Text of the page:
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Kenya Power to pay Nairobi County Sh605m debt

By Graham Kajilwa | Published Fri, November 10th 2017 at 00:00, Updated November 9th 2017 at 23:30 GMT +3
Kenya Power to pay Nairobi County Sh605 million

IN SUMMARY

  • Justice Mativo upheld Section 148 of the Constitution on local government, saying the Nairobi County predecessor, City Council, was mandated to charge way-leave fees as per the law
  • Kenya Power argued in the said legal notice, City Council of Nairobi purported to exercise its powers as per Section 148 of Local Governments Act to revise house rents, fees and charges

Kenya Power will pay Nairobi County Sh605 million in accumulated way-leave charges.

Justice John Mativo dismissed a petition by the power company that wanted an injunction issued so that the county does not compel it to pay up. The fees accrued from way-leave and pole charges.

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In the ruling, Justice Mativo upheld Section 148 of the Constitution on local government, saying the Nairobi County predecessor, City Council, was mandated to charge way-leave fees as per the law.

Issue injunction

"The question that follows is whether or not the legal notice in question violates Section 148 as alleged or any other provision of the of the law in the Constitution,” read the ruling.

Kenya Power had sought to have the court declare it not liable to pay any charges on account of poles and way leaves, and issue an injunction restraining the county from demanding or seeking any charges.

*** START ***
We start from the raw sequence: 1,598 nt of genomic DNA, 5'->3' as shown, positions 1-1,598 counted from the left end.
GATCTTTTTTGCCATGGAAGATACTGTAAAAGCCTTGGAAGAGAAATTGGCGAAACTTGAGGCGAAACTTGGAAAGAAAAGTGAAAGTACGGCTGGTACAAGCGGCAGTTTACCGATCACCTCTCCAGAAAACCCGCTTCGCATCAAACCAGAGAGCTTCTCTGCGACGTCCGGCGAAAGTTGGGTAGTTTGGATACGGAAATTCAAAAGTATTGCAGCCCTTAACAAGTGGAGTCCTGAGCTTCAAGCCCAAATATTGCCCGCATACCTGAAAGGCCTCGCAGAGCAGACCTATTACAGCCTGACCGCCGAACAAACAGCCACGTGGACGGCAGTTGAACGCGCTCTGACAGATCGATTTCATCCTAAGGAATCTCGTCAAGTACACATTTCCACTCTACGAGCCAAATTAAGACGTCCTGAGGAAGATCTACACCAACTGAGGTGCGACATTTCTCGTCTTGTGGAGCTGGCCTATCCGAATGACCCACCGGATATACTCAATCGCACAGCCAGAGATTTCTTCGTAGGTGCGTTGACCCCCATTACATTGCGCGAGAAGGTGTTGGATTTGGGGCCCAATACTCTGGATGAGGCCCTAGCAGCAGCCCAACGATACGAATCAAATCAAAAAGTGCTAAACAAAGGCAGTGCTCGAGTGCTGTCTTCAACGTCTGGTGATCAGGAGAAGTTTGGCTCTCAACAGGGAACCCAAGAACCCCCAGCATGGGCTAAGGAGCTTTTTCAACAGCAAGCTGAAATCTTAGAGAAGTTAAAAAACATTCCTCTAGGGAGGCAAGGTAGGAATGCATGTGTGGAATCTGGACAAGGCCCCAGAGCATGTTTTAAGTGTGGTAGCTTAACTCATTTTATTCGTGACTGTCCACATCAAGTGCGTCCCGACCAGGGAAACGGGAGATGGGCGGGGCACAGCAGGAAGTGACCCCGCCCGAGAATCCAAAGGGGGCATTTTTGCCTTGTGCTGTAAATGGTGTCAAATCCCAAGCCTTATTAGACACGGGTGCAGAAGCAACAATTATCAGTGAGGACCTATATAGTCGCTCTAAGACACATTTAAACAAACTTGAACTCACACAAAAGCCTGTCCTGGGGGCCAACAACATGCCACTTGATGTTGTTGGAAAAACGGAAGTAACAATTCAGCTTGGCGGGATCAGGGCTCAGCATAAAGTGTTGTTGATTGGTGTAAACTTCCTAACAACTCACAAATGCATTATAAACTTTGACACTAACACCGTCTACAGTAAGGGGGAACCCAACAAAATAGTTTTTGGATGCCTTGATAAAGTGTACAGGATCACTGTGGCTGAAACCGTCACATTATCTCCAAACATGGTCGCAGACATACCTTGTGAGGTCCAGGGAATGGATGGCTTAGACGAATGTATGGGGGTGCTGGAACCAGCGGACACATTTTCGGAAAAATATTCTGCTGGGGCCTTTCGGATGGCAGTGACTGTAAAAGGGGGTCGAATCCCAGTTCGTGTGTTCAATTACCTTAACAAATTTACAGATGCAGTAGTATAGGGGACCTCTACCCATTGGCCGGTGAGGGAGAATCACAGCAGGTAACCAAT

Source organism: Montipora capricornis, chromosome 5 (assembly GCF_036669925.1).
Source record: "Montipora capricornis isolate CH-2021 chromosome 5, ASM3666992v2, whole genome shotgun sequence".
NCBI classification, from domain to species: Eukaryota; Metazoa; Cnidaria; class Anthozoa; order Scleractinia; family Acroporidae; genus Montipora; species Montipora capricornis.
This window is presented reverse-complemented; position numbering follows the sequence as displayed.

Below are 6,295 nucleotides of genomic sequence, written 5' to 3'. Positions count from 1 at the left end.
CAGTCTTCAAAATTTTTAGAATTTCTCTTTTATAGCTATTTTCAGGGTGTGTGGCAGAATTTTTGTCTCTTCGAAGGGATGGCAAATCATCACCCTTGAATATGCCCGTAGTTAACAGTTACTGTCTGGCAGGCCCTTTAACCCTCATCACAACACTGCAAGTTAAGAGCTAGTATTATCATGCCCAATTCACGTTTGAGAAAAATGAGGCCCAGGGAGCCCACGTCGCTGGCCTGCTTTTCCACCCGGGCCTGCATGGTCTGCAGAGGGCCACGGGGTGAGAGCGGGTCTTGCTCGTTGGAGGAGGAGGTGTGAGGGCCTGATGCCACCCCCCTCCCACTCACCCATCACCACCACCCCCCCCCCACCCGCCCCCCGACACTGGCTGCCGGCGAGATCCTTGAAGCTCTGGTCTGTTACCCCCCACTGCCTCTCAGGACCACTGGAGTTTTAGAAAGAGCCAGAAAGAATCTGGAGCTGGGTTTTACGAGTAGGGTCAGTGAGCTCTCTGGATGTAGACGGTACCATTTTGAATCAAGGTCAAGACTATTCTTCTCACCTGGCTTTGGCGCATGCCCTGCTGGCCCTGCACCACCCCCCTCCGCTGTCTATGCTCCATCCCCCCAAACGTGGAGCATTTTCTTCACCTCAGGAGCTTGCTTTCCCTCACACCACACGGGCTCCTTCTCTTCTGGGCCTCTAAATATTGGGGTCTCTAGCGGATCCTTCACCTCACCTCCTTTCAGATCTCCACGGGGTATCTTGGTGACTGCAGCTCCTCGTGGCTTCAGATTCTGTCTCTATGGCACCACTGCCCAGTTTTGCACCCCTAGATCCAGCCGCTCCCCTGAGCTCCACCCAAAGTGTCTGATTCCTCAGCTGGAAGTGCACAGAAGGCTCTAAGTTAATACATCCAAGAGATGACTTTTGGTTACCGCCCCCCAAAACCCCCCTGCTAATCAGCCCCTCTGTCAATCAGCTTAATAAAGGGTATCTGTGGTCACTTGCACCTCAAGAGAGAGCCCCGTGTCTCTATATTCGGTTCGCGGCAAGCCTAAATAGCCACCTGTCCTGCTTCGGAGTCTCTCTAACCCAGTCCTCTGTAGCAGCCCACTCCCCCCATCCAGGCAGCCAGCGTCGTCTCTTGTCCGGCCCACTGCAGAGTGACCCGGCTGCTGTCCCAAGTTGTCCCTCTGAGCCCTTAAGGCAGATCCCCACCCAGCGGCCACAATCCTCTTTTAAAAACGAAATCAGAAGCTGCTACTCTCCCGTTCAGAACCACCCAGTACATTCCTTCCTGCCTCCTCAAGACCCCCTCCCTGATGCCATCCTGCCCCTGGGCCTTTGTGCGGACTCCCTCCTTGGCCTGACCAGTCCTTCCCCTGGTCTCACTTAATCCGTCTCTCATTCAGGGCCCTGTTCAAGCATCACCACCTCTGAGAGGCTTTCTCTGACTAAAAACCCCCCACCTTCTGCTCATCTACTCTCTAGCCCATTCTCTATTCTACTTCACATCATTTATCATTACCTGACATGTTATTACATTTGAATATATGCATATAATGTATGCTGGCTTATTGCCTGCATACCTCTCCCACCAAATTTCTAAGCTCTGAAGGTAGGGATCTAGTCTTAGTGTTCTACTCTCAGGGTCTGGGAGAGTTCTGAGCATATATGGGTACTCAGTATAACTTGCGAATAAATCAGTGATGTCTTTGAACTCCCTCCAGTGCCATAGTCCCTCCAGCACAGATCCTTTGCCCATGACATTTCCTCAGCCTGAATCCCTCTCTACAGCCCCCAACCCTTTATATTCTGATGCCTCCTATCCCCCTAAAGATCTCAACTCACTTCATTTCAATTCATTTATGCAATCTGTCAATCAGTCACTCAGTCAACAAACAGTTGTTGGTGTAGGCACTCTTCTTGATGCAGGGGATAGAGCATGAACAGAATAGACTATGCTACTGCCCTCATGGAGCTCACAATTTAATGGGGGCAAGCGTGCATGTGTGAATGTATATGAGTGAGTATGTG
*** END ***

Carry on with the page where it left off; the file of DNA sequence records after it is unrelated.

It also wanted damages for its rights being violated in the Constitution, which demands it provides power to 4.4 million people and cables that are used by telcos.

Kenya Power argued in the said legal notice, City Council of Nairobi purported to exercise its powers as per Section 148 of Local Governments Act to revise house rents, fees and charges.

Kenya Power argued that for it to make such payments, it would require a substantial revision of the tariffs it charges its consumers.

This prompted the county to sue the company, seeking to recover Sh164.4 million.

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Nairobi County, through an affidavit by S.K. Mburu, said it had the legal mandate of controlling streets, and road reserves situated within its jurisdiction and to maintain them for the benefit of the public.

Engineer Mburu argued the change in fees was passed by the then Minister for Local Governments to take effect from January 2002 and the notice was duly gazetted.

He added that the petitioner (Kenya Power and Lighting Company) was liable to pay to the first respondent (Nairobi County) the sum of Sh641 million: “…and it has always made such payments in the past and that previous discussions did not touch on the legality or otherwise of the said legal notice.”

He said a joint committee comprising the petitioner (Kenya Power and Lighting Company) and the first respondent’s predecessor (City Council) concluded that the petitioner (KPLC) owed the first respondent’s predecessor (City Council) a sum of Sh426 million on account of way leave charges.

He said the first respondent’s predecessor (City Council) owed the petitioner (KPLC) Sh280 million on account of electricity bills. He added that way-leave charges are levied on other service providers as well who use way leave space on road reserves.

Nairobi County and the State-owned power company have been tussling over debts owed to each other for years.

In October last year, the two clashed after the county demanded it should be paid its dues failure to which it would clamp down the power distributor’s buildings.

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Disconnect power

And Kenya Power demanded its electricity dues be offset or else it would disconnect power at the City Hall Annex, Pumwani Hospital, Mama Lucy Kibaki Hospital and all schools managed by the county.

In total, the power company demanded Sh732 million from the county.

Kenya Power argued it owed the city nothing as poles and way leave fees ought to be borne exclusively by the national government.


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